begin with (bean soup, for example), then it takes water or wet-side chemicals
to remove the stain. If the stain was on the dry side (grease, oil-base paint,
tar, nail polish), it takes solvents or dry-side chemicals to remove the stain.
In home laundry, most wet-type stains come out during the washing process.
Grease does not. The opposite is true in dry cleaning -- it will leave the
wet-side stains intact after the cleaning cycle. On the other hand, the solvent
removes grease and oils during the cleaning cycle. The exception to this rule
involves incorporating a "charge" of specially formulated
dry-cleaning soap into the cleaning cycle.
Our cleaning team will examine your clothes after cleaning is
complete to see if any stains remain. If they do, post-spotting tries to get
them out. Our well trained and knwoledgeable staff will be able remove the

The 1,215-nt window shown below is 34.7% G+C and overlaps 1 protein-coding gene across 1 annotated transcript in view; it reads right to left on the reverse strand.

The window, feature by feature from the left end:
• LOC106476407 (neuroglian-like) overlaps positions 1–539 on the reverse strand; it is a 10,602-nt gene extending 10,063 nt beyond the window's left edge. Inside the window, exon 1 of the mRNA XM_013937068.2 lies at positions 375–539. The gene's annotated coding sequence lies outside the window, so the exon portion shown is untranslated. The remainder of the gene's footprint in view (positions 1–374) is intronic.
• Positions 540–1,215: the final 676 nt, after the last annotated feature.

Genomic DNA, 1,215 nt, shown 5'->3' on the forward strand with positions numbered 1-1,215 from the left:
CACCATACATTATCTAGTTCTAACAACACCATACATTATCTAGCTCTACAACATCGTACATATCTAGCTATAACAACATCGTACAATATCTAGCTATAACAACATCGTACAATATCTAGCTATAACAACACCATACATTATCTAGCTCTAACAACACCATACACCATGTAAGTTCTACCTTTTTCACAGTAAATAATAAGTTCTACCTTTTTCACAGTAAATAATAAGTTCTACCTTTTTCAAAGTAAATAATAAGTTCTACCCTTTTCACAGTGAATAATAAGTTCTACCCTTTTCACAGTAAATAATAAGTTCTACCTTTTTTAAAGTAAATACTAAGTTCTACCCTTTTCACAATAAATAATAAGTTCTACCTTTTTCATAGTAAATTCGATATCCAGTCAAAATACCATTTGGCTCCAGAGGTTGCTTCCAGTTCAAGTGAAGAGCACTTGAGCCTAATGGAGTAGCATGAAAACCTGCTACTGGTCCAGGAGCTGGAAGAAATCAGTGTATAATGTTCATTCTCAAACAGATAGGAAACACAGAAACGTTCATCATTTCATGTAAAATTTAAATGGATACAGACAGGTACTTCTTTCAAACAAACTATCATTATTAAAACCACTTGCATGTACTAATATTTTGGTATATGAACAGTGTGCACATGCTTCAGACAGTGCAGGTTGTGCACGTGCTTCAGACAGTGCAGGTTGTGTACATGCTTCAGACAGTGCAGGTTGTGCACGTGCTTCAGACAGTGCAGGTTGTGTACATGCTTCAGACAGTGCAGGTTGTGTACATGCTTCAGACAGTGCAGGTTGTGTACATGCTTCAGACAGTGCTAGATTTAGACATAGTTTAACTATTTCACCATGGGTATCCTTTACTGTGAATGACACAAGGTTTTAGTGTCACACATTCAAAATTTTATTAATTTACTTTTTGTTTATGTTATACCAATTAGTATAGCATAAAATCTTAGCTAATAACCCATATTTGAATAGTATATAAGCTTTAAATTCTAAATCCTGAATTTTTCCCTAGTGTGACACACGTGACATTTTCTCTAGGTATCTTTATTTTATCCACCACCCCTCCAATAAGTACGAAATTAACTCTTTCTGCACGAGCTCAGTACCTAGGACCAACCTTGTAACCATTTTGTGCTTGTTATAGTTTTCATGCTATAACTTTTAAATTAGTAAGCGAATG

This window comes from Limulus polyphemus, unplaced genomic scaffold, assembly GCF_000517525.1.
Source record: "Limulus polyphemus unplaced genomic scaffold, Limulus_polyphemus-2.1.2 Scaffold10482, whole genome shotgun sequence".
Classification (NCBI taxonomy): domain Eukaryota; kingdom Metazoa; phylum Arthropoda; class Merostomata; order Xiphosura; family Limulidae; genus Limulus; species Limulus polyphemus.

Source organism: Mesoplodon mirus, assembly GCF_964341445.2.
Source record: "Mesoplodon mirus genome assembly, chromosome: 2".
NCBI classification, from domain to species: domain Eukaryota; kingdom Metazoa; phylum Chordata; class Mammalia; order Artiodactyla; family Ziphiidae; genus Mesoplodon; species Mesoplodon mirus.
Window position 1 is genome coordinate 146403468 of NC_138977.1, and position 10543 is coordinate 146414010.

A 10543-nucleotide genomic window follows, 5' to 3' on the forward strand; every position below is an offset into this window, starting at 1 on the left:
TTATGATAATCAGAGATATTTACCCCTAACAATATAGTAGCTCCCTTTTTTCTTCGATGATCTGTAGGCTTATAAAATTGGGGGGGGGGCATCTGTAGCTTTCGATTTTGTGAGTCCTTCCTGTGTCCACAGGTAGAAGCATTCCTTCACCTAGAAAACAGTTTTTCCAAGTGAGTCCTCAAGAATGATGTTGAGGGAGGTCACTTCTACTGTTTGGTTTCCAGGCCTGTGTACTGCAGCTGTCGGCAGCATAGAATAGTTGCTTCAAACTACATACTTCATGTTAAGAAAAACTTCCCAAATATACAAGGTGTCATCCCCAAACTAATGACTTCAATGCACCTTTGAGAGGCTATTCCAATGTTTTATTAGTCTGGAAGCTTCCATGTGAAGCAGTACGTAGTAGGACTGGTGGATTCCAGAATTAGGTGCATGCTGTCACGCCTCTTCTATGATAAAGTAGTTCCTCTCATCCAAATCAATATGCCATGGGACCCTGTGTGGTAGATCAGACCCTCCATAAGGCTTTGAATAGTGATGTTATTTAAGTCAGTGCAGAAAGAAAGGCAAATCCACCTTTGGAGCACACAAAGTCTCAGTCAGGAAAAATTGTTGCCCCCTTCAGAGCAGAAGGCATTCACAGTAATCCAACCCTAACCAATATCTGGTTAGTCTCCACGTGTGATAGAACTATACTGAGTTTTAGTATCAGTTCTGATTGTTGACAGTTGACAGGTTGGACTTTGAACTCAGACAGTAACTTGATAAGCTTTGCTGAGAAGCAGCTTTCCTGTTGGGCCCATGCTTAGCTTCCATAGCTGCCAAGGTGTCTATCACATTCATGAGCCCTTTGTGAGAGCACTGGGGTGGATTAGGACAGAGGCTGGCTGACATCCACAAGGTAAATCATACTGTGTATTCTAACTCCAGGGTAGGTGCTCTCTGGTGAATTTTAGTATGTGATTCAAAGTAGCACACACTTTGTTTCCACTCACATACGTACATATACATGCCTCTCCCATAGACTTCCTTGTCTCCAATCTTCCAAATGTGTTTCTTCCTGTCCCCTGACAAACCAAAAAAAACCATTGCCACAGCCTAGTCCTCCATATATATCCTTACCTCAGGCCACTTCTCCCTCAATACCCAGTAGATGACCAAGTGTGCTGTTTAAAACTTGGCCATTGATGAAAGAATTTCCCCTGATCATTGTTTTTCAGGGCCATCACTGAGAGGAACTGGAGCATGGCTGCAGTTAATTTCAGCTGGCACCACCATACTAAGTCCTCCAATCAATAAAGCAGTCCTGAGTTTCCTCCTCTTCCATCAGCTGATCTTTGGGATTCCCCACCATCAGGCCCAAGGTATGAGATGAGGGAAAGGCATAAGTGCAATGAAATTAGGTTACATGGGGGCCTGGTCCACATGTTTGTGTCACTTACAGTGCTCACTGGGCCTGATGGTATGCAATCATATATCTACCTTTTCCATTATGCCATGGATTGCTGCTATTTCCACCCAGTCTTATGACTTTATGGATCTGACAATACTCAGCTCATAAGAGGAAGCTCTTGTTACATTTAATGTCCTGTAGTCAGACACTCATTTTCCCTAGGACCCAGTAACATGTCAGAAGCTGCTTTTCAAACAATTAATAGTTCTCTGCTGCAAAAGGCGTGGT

overwhelming majority of soil and stains, but there is always a small percent
of very stubborn stains that may not be entirely removed for a variety of
reasons, such as:
- Tannin stains set by heat and
- Original dye stripped or
- Bleached-out spots or
- Foreign dye deposit
The final phase of our dry-cleaning operations includes finishing, pressing,
steaming, ironing, and making any necessary repairs to restore the garment.
Once the clothes are cleaned, they are pressed or "finished." The
steps in this process include:
- Applying steam to soften the garment
- Re-shaping it through quick drying
- Removing the steam with air or vacuum
- Applying pressure to the garment
The pressure comes from the head of the pressing machine,
while steam is diffused through the bottom.
We look for to serving you and your friends